age range: middle grade
genre: contemporary fiction
topic: Alzheimer’s disease
“[Delia’s] frustration, fear and sense of loss will be readily recognizable to others who have experienced dementia in a loved one, and her story may provide some guidance on how to move down that rocky path toward acceptance and letting go. …What do flowers remember? The stories of the people who cared for them, of course, as Wiersbitzky’s sensitive novel compassionately conveys.” – Kirkus Reviews
Please tell us about your book.
In What Flowers Remember, due to a shared love of flowers and gardening, Delia and her elderly neighbor Old Red Clancy dream up a seed- and flower-selling business. The two make quite a pair. He has the know-how and she has the get-up-and-go. But something is happening to Old Red. And the doctors say he can’t be cured. He’s forgetting places and names and getting cranky for no reason. As his condition worsens, Delia takes it upon herself to save as many memories as she can. Her mission is to gather Old Red’s stories so that no one will forget, and she corrals everybody in town to help.
What Flowers Remember is a story of love and loss, of a young girl coming to understand that even when people die, they live on in our minds, our hearts, and our stories.
What inspired you to write this story?
I spent my childhood summers with my grandparents in a small town in West Virginia, not totally unlike the fictional town of Tucker’s Ferry. As a result, my grandparents became like second parents. When I was in my twenties, my grandfather was diagnosed with Alzheimer’s. I hoped and prayed that he wouldn’t forget me. But of course, the disease doesn’t work that way, and I was forgotten along with everyone else he loved. The moment I realized he no longer knew who I was is something I will never forget. It broke my heart. And it was that nugget which inspired this story.
Could you share with readers how you conducted your research or share a few interesting tidbits you learned while researching?
I did research on Alzheimer’s as I wrote the novel. The Alzheimer’s Association has a wealth of information. While I knew what my grandfather experienced, I didn’t know if that was typical or if there were other signs and symptoms which might be worth including to make it more accurate. Most people only think of Alzheimer’s as losing memories, but it can often cause changes in mood, and even result in a loss of smell. I included both of those in the book.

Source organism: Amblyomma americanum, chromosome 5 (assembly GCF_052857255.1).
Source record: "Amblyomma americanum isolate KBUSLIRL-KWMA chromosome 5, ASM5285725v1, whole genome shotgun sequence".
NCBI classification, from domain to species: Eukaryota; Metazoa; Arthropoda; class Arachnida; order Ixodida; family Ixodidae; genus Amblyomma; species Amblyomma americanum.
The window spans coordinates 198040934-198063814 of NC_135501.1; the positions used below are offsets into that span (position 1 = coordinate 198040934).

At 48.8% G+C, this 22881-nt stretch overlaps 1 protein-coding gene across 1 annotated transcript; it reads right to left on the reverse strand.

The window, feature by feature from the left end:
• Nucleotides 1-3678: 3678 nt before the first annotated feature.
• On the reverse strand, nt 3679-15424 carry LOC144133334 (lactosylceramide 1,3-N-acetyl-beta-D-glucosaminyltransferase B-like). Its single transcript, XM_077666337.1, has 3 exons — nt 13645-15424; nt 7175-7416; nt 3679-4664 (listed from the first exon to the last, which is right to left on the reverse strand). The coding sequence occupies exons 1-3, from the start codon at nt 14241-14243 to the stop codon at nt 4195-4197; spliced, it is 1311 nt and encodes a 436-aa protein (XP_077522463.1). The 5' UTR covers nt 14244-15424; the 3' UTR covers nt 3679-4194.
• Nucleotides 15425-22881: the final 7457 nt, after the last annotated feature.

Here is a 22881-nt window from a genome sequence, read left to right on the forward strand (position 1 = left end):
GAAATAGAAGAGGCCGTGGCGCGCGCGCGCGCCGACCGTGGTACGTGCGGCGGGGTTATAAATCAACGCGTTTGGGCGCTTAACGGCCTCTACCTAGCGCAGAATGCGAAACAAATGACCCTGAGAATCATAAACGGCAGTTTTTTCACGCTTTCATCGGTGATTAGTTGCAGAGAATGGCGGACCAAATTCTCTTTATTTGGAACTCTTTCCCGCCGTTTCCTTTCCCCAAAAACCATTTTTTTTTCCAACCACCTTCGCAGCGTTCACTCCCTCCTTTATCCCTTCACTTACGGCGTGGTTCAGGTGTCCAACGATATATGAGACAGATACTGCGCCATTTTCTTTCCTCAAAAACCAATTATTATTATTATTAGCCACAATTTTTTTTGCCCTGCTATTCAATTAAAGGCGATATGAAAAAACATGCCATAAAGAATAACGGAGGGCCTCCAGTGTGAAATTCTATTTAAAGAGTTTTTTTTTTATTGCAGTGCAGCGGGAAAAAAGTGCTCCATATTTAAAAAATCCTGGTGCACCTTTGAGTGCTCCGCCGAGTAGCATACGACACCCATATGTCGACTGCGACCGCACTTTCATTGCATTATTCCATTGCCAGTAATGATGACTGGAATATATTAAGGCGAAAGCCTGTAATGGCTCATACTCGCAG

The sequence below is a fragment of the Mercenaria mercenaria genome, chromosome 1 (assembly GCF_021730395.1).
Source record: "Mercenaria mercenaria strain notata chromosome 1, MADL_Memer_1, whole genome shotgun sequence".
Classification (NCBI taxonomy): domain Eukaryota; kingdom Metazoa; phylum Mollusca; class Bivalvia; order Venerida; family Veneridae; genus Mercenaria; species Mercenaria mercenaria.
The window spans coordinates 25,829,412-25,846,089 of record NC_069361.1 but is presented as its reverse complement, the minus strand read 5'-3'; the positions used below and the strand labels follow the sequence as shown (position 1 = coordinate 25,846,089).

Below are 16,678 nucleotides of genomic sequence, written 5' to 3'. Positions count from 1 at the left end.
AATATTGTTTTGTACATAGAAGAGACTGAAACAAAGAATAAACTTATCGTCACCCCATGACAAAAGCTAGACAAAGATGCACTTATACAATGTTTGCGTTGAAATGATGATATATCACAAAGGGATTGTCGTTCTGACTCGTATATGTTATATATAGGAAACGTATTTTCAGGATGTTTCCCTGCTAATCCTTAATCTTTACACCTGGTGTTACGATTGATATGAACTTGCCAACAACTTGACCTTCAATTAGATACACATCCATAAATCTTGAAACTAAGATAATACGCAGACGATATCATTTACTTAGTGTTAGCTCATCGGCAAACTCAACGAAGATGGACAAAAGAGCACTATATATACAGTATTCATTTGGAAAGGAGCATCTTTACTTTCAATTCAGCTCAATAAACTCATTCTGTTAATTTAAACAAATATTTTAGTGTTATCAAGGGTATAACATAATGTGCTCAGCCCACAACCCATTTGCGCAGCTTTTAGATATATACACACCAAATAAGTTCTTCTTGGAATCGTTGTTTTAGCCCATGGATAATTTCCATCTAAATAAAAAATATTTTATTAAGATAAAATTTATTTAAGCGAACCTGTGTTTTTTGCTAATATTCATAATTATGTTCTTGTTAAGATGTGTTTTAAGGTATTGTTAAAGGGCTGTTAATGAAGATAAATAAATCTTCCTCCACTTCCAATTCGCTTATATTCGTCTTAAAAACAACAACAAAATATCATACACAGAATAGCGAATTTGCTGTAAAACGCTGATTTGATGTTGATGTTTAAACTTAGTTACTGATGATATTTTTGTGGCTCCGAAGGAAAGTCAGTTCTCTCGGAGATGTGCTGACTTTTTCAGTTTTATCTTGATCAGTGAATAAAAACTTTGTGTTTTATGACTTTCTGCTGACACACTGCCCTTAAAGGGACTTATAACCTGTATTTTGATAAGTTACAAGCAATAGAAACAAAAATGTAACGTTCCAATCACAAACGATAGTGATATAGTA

Alzheimer’s isn’t typically a disease associated with children. Why include this as a topic in a middle-grade novel?
I never set out to write a book “about Alzheimer’s”. I wanted to write a story that spoke to my own truth, about how it feels to be forgotten by someone you love. Within the context of fiction, I imagined what a young girl might do, and what an entire town might do, if they felt they could, in some way, prevent memories from being forgotten.
The reality is that according to the Alzheimer’s Association, one in three seniors will suffer from some type of dementia. One in three. That is an astounding number. It also means that there are many children who will be impacted by the disease. Whether it is grandparents or parents, or someone else they know and love. I hope the story will help kids (and adults) who are experiencing or have experienced Alzheimer’s in some way.
*Note: A portion of the proceeds from the sale of this book are donated to the Alzheimer’s Association.
What topics does your book touch upon that would make it a perfect fit for the classroom?
There are many topics in the book a teacher could explore:
Memories. Every family has favorite memories. Memories that are passed down from generation to generation. What memories do families keep alive? How? What memories would students never want to forget? Project ideas: Create a memory board. Interview family or friends for favorite memories.
Flowers. Flowers have different meanings and many, like the pansies noted in the book, have different folk tales associated with them. What flowers do students like most? What stories or meanings are linked to them? Project idea: Pick a flower and explain how its meaning links to your own life.
Teaching and Learning. Delia is a sort of gardening apprentice to Old Red. Everyone has a skill they can teach someone else. Project idea: Have each student pick something they’re good at and teach the rest of the class how to do it.
Handling Conflict. Delia and her friend Mae meet up with a local bully at their school festival. Discussion topic: Assess how Delia handled her situation and explore how they have handled their own situations. What might they do in specific circumstances?
You can connect with author Shannon Wiersbitzky here: